María Ripoll • Director
“The biggest challenge of my life is to make a good comedy”
- Spanish director María Ripoll opts for romanticism, action and interculturality in Ahora o nunca
Barcelona-born director María Ripoll goes for romanticism, action and interculturality in Ahora o nunca [+see also:
interview: María Ripoll
interview: María Valverde
film profile] (lit. “Now or Never”), a film starring Dani Rovira and María Valverde. Cineuropa chatted to her.
Cineuropa: Were you in the mood to shoot something a bit more light-hearted after the drama Traces of Sandalwood [+see also:
María Ripoll: Yes, because even though stories may be dramatic, I like to raise a smile. Ahora o nunca is a comedy, but what the main characters go through is dramatic. Although it’s more difficult to make people laugh than to make them cry, shooting a good comedy is the biggest challenge of my life. With this film, you laugh, you cry and you have fun. I’m also interested in the exchange and fusion of cultures: Spaniards in Europe, Bombay in my previous film… I’m always keeping interculturality in mind. This is the first 100% comedy that I’ve shot in Spain: with If Only… and Tortilla soup I took a risk and worked with English-speaking actors because they have a knack for spontaneity that I couldn’t find here; now that has changed, and Spanish is very well prepared to make comedy from a foundation of drama.
What has been responsible for that change?
Comedy has always been a secondary genre: it has never garnered much respect from the institutions, from festivals or from their juries… at last, there is now a comedy award in the European Film Academy, as it’s beginning to be more highly valued; it has been proven that it is also increasingly reaching audiences, and my main motivation to film Ahora o nunca was: the world today is very complicated for a lot of people, and making a comedy is a filmmaker’s duty, so that the audience can forget about their dramas and have fun, as happened with Spanish Affair [+see also:
You’re also working with producer Francisco Ramos again: this is your third collaboration...
He is intuitive and knows very well what’s going to work. He showed me Dani Rovira, before he starred in Spanish Affair. Paco could sense that he was going to be successful: Dani is a perfect actor for comedy and action, and he knows how to convey emotion. He’s a handsome man who feels close and sincere: people feel like they can identify with him; he’s almost like family. And María Valverde is natural and delicate, and she had never done any comedy before.
How did you manage to maintain the comedic tone in so many different settings?
This is the most complicated film I’ve ever made, owing to the number of locations and actors. We had to recreate four airports as sets: three in the Fira de Barcelona and Amsterdam airport in the terminal of a shipping company… all that was shot in a week. Each day was more complicated than the last. Even England is recreated in the movie, in a town in Catalonia that has four English houses: the one that worked the best, because of its enormous garden, was hideous inside, so we transformed the whole thing. Initially we had thought about going to Asturias, but it was more expensive to transport the crew than it was to redecorate that house. In total, it was a seven-week shoot, and I finished the film 15 days ago: I’ve been working 18 hours a day since September 2014 because, since the film has three storylines, it was a nightmare of a jigsaw puzzle to edit.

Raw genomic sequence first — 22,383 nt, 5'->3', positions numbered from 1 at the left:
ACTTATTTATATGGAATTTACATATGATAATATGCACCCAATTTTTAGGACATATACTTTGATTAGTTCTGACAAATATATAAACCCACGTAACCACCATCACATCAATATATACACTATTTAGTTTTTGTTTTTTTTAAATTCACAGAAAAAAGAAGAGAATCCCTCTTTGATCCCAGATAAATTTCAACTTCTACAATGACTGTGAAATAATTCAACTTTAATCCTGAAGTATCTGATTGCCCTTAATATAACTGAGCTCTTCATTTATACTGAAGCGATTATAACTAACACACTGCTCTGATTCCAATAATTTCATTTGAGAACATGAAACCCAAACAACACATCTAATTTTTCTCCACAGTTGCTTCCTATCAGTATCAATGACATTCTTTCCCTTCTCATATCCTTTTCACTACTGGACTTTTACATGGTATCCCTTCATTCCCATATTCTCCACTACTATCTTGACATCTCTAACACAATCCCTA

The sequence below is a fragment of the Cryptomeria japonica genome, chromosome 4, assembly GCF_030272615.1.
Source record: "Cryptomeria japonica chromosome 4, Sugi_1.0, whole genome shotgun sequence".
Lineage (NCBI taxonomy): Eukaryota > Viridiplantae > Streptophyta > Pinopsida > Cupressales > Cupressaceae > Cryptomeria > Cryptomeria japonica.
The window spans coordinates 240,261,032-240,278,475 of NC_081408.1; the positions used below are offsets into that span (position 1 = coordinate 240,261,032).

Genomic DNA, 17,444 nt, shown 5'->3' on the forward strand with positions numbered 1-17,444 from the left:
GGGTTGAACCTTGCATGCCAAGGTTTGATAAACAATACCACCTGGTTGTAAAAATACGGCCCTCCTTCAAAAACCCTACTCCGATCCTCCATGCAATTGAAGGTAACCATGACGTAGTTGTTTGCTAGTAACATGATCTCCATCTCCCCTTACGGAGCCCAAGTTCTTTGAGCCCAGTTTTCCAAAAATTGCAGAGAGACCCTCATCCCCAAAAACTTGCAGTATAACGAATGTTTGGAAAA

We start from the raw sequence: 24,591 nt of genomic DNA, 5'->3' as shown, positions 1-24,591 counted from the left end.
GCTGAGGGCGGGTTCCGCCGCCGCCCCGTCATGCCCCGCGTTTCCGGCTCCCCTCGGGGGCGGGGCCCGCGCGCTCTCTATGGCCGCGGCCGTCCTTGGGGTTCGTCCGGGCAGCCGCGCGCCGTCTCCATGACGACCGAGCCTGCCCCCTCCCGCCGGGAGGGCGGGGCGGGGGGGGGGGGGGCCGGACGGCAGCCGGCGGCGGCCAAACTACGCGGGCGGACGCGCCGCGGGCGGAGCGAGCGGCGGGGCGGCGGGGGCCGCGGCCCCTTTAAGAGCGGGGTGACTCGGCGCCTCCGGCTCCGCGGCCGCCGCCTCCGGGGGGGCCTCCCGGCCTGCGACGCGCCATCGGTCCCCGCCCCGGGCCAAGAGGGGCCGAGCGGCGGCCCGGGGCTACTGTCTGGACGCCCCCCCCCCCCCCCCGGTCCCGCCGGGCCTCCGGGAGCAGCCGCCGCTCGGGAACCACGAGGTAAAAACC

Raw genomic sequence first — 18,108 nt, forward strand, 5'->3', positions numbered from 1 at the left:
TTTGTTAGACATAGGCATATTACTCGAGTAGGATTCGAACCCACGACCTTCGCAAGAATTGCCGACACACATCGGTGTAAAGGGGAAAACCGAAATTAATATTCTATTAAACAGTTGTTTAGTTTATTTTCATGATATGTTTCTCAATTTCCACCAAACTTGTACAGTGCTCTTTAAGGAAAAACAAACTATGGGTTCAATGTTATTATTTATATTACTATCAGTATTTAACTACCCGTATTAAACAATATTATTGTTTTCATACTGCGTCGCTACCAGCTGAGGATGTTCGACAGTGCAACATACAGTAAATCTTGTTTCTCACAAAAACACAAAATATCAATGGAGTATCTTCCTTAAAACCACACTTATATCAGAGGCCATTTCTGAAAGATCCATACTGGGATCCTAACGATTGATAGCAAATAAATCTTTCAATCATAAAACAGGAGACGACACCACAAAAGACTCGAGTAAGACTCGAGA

What are the keys to making a good romantic comedy?
I brought it back to what I know about: we women know how to talk about emotions without putting too much emphasis on flamboyance, and this movie contains some very jokey elements. People will feel like they can identify with the girls or the guys, or with the people who are on the bus. The main difference is narrating things with a smile, not losing the gag and never leaving love by the wayside, as it is love that makes the world go round.
For your next project, will you continue in comedy mode?
Yes, I feel comfortable with this genre: it’s based on No culpes al karma de lo que te pasa por gilipollas [+see also:
film profile] (lit. “Don’t Blame Karma for Being an Idiot”), a fantastic novel by Laura Norton. We’re working on the screenplay. It also unfolds in Madrid and Hong Kong: travelling to other cultures, through cinema, is an obsession of mine. The world is enormous and we have to open up: we can learn from everything.
(Translated from Spanish)
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